How to Raise Chickens and Roosters in the Hudson Valley, NY

Raising chickens is becoming a popular practice in the Valley. Here’s the story behind one family’s backyard barnyard


Birds-eye view: The Valley’s agricultural heritage remains strong — even in some unlikely places

Photograph by Selena/Shutterstock

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It’s a gorgeous June day, the windows are rolled down, the radio is on and a warm breeze is blowing through the car. My husband Rick and I are driving north on the Taconic Parkway and I’m wondering if we’ve gone too far with this homesteading thing. Growing food and baking bread is one thing but when we return home we’ll have six hens. Jim the farmer is a towering man with hands as big as oven mitts. He laughs at me when I ask him to choose good-natured birds for us. Scanning hundreds of chickens running around at his feet on his Dutchess County farm, he asks, “What are they, pets?”

I did not grow up on a farm, obviously.

Not waiting for an answer, Big Jim scampers across the grass, cupping each chicken with his enormous hand-appendages until he can grab the bird by its feet. Holding the flapping creature with a tight grip, he ambles to our SUV and stuffs each hen in a large dog cage. Six chickens later, we are farmers.

“Good luck,” he says after the last one is in. I hand him $120 in cash, $20 for each pullet.

A pullet is a young hen, about nine months old, that’s just started laying eggs. We thought it better to start this way rather than by incubating a clutch of 25 day-old chicks which would have arrived at the post office in a box poked with holes from the Murray McMurray Hatchery. (Although those fuzzy yellow chicks are adorable, you inevitably end up with a rooster or two, which are prohibited in many towns and must be given away).

There is absolutely nothing like a fresh egg. Nothing! That first brown oval we collected was a little warm miracle

The birds squawk loudly and peck at themselves nervously until we reach the end of Jim’s winding, bumpy gravel driveway. The squawking morphs into gurgles. Finally they are quiet but standing alert as we head south on the Taconic to our “farm” in Nyack.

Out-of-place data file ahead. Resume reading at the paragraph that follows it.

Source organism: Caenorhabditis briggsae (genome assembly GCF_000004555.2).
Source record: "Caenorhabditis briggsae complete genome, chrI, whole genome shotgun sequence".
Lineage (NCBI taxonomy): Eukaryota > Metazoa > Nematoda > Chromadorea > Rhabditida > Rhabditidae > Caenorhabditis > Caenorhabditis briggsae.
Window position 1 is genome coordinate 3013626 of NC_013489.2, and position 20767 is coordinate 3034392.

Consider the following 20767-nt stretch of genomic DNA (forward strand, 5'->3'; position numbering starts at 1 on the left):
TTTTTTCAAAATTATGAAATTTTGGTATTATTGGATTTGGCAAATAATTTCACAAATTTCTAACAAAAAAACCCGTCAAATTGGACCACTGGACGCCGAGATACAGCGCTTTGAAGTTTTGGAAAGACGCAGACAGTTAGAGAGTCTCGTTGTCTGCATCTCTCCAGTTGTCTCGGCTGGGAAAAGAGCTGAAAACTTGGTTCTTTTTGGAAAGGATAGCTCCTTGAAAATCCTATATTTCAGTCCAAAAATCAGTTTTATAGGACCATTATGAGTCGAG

My husband and I give each other a look that says, “Is this really our life?”

Eighteen months later, we have some answers. There is absolutely nothing like a fresh egg. Nothing! That first brown oval we collected was a little warm miracle. Fresh eggs piling up in the fridge (in warm weather we get three to four a day) transforms you from a short-order cook scrambling eggs to Jacques Pepin — whipping up eggs Benedict with hollandaise sauce (four eggs plus four egg yolks). My husband specifically looks for baking recipes that use a lot of eggs. We come to friends’ houses bearing baskets of eggs.

Keeping hens — we have two Barred Rocks, two Sex-links, and two Rhode Island Reds — sure makes for amusing anecdotes. As everyone rightly says, the birds are comically entertaining. They dart for position. They perch. They preen. They roll in the dust and take dust baths. They eat grass faster than it grows. Near sunset they gather together and cluck softly. They gaze into the sunset wistfully. At sundown, they throw themselves into a pile inside the coop and sleep in a trance, eyes open. Some of this I’d expected from reading Chickens in Your Backyard and from checking out posts on — but experiencing it firsthand is different.

When I walk down the path the girls sound like a choir warming up, with their high-pitched whine that in “chicken” likely means, “Where’s our fruit and veggie scraps?” It’s Pavlovian — I’m the lunch lady. When my husband’s car rolls up, they’re apoplectic with delight.

My young daughter Julia loves to feed them live worms. She has named them: Miracle, Gloria, Nina, Nicole, Layla, and Lila.

To protect the utterly defenseless hens from coyotes, raccoons, foxes, and hawks, we house them in a coop with Yale locks that are pulled tight at night. During the day, they move back and forth between their coop and an attached run that is enclosed on all four sides and overhead.


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